Is it possible that bullshit jobs are useful? In Graeber’s view, they simply reinforce their premises. “We have invented a bizarre sadomasochistic dialectic whereby we feel that pain in the workplace is the only possible justification for our furtive consumer pleasures, and, at the same time, the fact that our jobs thus come to eat up more and more of our waking existence means that we do not have the luxury of—as Kathi Weeks has so concisely put it—‘a life,’ ” he writes. His own idea of a life, which includes “sitting around in cafés all day arguing about politics or gossiping about our friends’ complex polyamorous love affairs,” may not be everyone’s. He also may misidentify the degree to which most people fret about the nature of their productive output; for some, work is the least important and defining of life’s commitments. But his point is that the bullshit economy feeds itself. Workers cram in Netflix binges, online purchases, takeout meals, and yoga classes as rewards for yet another day of the demoralizing bullshit work that sustains such life styles. (Graeber’s frame is mostly urban and educated middle-class, which seems unobjectionable, since, one suspects, his readers are, too.) Acculturation happens early. A college student, Brendan, complains of bullshit jobs on campus:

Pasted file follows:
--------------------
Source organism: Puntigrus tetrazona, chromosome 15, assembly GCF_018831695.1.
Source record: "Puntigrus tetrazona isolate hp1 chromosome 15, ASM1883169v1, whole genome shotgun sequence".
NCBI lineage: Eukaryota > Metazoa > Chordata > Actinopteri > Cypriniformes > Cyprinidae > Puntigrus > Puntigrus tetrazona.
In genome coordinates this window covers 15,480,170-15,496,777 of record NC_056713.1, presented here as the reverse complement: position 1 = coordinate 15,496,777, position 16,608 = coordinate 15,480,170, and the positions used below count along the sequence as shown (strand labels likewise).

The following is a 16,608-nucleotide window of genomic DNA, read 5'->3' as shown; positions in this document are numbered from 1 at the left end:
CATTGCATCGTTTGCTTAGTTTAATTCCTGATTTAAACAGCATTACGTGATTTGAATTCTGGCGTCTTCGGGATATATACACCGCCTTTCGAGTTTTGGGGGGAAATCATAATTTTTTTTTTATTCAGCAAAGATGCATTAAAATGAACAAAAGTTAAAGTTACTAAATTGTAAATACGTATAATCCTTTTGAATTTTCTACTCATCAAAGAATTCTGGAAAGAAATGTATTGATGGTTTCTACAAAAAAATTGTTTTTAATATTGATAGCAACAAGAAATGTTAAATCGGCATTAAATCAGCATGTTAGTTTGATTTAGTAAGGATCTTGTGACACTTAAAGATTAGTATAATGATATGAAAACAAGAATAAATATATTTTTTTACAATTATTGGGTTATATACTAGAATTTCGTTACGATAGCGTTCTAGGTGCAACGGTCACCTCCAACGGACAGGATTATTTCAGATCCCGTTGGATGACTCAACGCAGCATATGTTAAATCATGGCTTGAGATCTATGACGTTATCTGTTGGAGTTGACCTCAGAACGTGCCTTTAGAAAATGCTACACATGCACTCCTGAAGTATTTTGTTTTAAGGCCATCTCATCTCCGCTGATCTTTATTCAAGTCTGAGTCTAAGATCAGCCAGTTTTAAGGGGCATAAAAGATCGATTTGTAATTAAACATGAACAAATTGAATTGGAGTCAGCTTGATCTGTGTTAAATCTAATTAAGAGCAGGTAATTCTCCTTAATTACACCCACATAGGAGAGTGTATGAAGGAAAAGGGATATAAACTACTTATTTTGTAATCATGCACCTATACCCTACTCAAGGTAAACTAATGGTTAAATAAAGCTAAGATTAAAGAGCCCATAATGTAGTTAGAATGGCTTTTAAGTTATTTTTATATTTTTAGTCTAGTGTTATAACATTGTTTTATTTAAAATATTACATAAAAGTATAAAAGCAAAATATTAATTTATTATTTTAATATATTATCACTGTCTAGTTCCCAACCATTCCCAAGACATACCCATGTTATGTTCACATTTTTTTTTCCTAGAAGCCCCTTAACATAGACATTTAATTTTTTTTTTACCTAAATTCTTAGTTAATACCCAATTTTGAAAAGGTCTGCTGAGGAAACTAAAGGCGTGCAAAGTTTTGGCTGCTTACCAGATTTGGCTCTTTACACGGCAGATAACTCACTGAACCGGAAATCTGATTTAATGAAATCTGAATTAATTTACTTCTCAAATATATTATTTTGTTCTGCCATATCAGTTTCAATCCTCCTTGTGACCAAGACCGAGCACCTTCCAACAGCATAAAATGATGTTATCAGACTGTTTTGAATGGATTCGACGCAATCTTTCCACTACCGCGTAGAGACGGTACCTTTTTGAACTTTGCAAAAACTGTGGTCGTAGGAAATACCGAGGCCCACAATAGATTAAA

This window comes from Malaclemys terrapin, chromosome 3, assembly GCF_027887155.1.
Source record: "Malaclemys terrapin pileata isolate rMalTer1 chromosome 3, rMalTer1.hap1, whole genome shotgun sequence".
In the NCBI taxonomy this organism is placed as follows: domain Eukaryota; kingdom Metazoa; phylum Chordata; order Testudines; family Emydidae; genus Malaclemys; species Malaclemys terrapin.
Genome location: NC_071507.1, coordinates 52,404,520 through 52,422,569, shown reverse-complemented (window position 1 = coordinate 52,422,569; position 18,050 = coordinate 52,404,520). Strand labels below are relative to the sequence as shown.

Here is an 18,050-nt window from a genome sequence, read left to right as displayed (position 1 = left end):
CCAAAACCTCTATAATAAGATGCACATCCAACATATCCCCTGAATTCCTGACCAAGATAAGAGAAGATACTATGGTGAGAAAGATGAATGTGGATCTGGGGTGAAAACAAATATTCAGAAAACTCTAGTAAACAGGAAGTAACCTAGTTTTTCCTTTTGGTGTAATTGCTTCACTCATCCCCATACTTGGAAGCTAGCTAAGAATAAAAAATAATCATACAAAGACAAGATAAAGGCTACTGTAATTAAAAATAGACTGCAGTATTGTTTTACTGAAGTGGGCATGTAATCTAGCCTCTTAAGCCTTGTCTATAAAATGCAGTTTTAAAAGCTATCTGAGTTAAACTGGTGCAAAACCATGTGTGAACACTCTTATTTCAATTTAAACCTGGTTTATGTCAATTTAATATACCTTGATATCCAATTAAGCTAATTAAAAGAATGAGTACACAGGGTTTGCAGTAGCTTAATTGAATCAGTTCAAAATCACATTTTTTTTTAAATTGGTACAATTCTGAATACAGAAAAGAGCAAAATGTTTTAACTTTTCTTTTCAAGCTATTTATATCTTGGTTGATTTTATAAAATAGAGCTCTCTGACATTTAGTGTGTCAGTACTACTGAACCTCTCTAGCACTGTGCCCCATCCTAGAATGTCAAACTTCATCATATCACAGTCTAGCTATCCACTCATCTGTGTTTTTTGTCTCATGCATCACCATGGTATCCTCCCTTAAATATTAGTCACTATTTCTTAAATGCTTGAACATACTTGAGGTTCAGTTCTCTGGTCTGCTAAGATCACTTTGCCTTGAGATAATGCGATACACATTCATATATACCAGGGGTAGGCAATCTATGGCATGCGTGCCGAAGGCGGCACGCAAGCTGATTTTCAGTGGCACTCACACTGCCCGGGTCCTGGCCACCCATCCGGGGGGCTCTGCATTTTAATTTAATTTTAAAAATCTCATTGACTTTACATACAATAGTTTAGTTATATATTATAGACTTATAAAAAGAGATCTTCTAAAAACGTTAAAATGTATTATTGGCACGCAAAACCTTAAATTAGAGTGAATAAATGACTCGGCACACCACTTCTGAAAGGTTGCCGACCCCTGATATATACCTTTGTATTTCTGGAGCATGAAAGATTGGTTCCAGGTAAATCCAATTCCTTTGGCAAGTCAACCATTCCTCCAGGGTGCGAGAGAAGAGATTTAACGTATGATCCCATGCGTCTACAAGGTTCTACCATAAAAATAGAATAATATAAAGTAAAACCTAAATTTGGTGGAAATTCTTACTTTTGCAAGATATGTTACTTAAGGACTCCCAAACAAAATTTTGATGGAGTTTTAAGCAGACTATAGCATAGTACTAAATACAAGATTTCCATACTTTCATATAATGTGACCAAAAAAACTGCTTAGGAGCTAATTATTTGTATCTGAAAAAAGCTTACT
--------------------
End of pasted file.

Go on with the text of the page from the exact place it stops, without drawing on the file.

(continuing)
A lot of these student work jobs have us doing some sort of bullshit task like scanning IDs, or monitoring empty rooms, or cleaning already-clean tables. . . . I’m not altogether familiar with how the whole thing works, but a lot of this work is funded by the Feds and tied to our student loans. It’s part of a whole federal system designed to assign students a lot of debt—thereby promising to coerce them into labor in the future, as student debts are so hard to get rid of—accompanied by a bullshit education program designed to train and prepare us for our future bullshit jobs.